77. Value functions learned by neural nets can represent powerful complex sequential patterns. But it is opaque just what patterns they have captured. We developed a mimic learning approach to interpreting value functions associated with Markov models, using linear model trees. A linear model tree is like a regression tree but with linear models in the leaves. You can think of it as an interpretable ensemble of linear regression equations. Compared to regression trees, linear model trees are much more compact.

  78. Interpreting Deep Sports Analytics: Valuing Actions and Players in the NHL. Guiliang Liu and Wang Zhu and Oliver Schulte (2018). Proceedings of the 5th Workshop on Machine Learning and Data Mining for Sports Analytics @ECML PKDD', LNAI 1330, Springer, pp. 93--105. Workshop Presentation Slides.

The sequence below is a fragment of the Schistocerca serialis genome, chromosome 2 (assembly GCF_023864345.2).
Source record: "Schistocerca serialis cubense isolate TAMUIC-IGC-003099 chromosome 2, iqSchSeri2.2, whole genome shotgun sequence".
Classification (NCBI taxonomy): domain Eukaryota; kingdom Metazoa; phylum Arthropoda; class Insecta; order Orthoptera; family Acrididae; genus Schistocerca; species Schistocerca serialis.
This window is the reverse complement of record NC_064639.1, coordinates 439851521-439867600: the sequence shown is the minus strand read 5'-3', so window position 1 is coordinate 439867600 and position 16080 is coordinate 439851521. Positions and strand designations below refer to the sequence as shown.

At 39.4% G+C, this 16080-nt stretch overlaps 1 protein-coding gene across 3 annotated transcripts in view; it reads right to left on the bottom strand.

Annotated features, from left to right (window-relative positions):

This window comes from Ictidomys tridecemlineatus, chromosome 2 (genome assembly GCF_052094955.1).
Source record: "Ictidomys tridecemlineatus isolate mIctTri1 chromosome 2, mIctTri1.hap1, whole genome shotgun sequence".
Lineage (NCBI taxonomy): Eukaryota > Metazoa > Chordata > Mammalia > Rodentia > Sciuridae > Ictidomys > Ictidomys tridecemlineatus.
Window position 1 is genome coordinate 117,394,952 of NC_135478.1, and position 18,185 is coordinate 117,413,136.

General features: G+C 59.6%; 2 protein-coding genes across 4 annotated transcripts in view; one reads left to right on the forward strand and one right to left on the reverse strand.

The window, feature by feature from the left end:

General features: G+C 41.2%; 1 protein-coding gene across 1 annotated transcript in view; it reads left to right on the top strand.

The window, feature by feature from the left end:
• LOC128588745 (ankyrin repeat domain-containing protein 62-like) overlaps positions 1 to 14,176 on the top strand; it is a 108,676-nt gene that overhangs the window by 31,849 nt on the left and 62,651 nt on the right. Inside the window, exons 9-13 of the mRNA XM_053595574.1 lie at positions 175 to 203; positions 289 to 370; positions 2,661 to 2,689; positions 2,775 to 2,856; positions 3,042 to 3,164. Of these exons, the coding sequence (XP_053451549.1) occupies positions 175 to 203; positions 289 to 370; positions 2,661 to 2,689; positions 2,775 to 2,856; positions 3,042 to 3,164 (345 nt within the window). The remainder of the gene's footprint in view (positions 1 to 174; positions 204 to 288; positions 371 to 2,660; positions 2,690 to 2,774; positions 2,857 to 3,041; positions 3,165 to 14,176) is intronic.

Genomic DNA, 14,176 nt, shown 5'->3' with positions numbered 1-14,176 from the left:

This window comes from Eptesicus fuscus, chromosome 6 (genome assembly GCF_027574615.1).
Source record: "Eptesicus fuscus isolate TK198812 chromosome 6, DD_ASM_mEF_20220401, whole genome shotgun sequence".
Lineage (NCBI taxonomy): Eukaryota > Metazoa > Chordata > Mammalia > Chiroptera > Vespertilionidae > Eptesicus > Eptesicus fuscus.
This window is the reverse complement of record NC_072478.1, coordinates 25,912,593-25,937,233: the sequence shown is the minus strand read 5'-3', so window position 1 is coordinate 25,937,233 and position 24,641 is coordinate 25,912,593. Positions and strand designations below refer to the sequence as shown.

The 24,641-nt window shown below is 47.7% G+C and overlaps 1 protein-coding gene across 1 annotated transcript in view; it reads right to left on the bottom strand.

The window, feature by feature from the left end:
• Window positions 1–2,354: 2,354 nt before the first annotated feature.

79. We have developed a mimic learning approach to interpreting value functions associated with Markov models, using linear model trees (see ECML 2018 paper above). This paper applies this approach to interpreting the value function we obtained by applying deep learning in ice hockey (see IJCAI 2018 paper). This allows us to assess feature importance (e.g. how important is manpower for scoring goals?). We also use the model trees to quantify how exceptional a player is.

  80. Deep Reinforcement Learning in Ice Hockey for Context-Aware Player Evaluation. Guiliang Liu and Oliver Schulte (2018). Proceedings IJCAI 2018, pp.3442-3448.
  81. IJCAI Conference Presentation Slides.

    Bringing deep RL to sports analytics! The set-up is the same as in our Sloan paper, but with the neural net we can work with spatio-temporal coordinates without having to discretize them. And with the recurrent neural net, we can learn from sequences directly. Nice visualizations of scoring chance dynamics through time and space.

    This is a complex domain with millions of data points, so the neural net is hard to train. We could not fit all the details into the paper. One small thing I'm proud is a novel initialization, where we train the neural net first to predict the average Q-value for the average input vector. This helped a lot. It's a simple idea but I have not seen this elsewhere.